Yes, Purdue is number two. I essentially ranked Purdue, Michigan and Michigan State based on how they did against their one common opponent (Notre Dame), and Purdue easily did the best. The Boilermakers have some playmakers on defense, enough weapons on offense to keep the defense honest, and they didn't blow it against either cupcake on their schedule. I know that Purdue seems a bit high, but considering that Notre Dame dominated Michigan and MSU, I think that almost beating the Irish on the road might be the Big Ten's best showing in the non-conference (which I know is terrible. It's been a terrible year). Michigan slides ahead of Michigan State because the Wolverines didn't have problems with UMass and Michigan State really struggled with an Eastern Michigan team that's only marginally better. There's a reason why Mark Dantonio was so irritated during his post-game presser: his offense struggled against one of the worst defenses in the country.

Northwestern and Minnesota are both undefeated, but neither team has been tested. Minnesota is pretty low for an undefeated team -- they barely skated by an atrocious UNLV team and narrowly avoided an upset bid from Western Michigan. Northwestern may have beaten three BCS opponents, but none of those teams have beaten an FBS team yet -- Vanderbilt, Syracuse and Boston College may be among the worst BCS teams in the country. Still, Northwestern is undefeated, which is more than almost anyone else in the conference can say.

Nebraska is number four by default. Their offense looks good, they beat the daylights out of some horrible teams at home, and they lost to UCLA. No one has any idea what to think of them just yet, but having the best offense in the conference is probably good enough to be ahead of teams like Michigan and Michigan State who have really struggled on offense. The Husker defense is still a huge concern though.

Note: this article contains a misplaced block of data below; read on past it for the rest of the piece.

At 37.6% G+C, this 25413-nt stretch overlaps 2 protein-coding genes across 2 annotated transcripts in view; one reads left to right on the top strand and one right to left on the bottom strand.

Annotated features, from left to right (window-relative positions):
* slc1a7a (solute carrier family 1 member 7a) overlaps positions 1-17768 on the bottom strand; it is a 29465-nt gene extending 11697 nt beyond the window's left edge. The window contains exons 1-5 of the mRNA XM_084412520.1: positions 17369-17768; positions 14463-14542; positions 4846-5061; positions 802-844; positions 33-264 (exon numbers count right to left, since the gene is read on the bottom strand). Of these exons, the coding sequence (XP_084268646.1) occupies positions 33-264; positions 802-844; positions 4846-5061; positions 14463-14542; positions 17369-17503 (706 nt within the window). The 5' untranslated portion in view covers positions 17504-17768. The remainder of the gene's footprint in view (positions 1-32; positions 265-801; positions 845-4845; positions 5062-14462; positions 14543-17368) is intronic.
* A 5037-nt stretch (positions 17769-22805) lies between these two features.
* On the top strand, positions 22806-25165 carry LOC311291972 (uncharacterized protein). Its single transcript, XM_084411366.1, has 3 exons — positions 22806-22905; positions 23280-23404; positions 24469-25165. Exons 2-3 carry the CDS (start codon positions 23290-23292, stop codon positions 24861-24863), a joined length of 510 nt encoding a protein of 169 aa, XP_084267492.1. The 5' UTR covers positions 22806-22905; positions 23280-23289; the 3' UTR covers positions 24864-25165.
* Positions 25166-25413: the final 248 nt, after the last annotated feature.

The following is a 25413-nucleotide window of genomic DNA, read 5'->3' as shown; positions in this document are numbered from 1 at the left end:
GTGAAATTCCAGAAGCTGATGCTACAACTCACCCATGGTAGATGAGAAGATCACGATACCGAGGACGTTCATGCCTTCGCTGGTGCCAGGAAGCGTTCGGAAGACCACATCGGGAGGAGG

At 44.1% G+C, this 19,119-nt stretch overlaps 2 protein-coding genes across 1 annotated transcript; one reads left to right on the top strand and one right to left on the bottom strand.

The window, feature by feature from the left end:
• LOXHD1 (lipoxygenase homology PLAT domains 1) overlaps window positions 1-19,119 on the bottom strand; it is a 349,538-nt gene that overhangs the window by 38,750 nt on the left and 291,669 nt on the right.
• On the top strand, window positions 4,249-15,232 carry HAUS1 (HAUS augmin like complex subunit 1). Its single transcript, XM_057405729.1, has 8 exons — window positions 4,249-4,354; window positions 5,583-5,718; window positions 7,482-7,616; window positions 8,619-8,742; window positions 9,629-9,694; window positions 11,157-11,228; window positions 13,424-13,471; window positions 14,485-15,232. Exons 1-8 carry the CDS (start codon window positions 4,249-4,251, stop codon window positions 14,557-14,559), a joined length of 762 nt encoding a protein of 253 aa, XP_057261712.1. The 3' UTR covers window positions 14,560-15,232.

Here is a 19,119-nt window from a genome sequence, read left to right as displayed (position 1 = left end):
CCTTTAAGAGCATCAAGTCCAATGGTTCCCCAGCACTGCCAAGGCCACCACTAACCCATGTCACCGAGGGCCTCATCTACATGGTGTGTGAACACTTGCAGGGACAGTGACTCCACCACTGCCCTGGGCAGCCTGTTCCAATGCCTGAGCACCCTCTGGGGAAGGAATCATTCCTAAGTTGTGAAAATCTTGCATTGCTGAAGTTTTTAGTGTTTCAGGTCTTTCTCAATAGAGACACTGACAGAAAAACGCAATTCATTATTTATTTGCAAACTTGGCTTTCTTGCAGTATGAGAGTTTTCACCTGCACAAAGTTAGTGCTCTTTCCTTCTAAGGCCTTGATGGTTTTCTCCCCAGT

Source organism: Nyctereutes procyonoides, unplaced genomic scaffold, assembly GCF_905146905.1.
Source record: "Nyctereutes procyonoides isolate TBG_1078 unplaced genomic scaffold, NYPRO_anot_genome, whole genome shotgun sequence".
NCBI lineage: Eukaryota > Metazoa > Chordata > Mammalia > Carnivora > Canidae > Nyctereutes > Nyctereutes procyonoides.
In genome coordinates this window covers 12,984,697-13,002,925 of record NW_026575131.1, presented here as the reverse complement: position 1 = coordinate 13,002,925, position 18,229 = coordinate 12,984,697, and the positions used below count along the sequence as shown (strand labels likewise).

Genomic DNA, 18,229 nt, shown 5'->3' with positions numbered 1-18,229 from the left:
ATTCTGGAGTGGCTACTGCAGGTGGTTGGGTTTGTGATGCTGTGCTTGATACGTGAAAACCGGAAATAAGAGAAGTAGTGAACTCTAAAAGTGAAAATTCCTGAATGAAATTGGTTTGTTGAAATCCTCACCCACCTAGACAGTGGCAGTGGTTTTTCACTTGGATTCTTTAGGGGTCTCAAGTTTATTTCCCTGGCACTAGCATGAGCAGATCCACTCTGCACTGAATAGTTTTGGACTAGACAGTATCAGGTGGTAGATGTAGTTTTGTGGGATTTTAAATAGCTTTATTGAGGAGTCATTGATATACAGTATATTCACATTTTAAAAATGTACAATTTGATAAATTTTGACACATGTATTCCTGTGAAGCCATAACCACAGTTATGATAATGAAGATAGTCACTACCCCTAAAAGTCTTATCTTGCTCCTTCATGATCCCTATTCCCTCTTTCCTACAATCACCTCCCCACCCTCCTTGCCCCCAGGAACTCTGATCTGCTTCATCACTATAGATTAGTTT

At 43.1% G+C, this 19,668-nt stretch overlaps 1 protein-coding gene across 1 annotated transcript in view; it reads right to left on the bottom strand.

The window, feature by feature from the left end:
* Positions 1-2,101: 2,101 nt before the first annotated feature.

Wisconsin somehow made it into Big Ten play at 3-1, but has looked extremely unimpressive in doing so. They stalled a would-be go-ahead drive by Northern Iowa, barely escaped Utah State, didn't look very good in a win over UTEP, and only put up three points on an Oregon State team that might actually be better than we thought it was. Bad quarterback play, a graduate assistant as the offensive line coach, and injuries to their star tailback, and it looks like Wisconsin's offensive issues will persist throughout the season. Even with all of those problems, they still have a very good chance of making it to Indianapolis for the Big Ten title. Penn State might be better than people think, but they -- unlike Wisconsin, for the most part -- didn't manage to avoid those bad losses, dropping a home contest to an underrated MAC team, Ohio, and losing on the road to Virginia.

Take your pick between Indiana, Iowa, and Illinois: they've each suffered a devastating loss at home and each of them are on the outside looking in to get to six wins and bowl eligibility.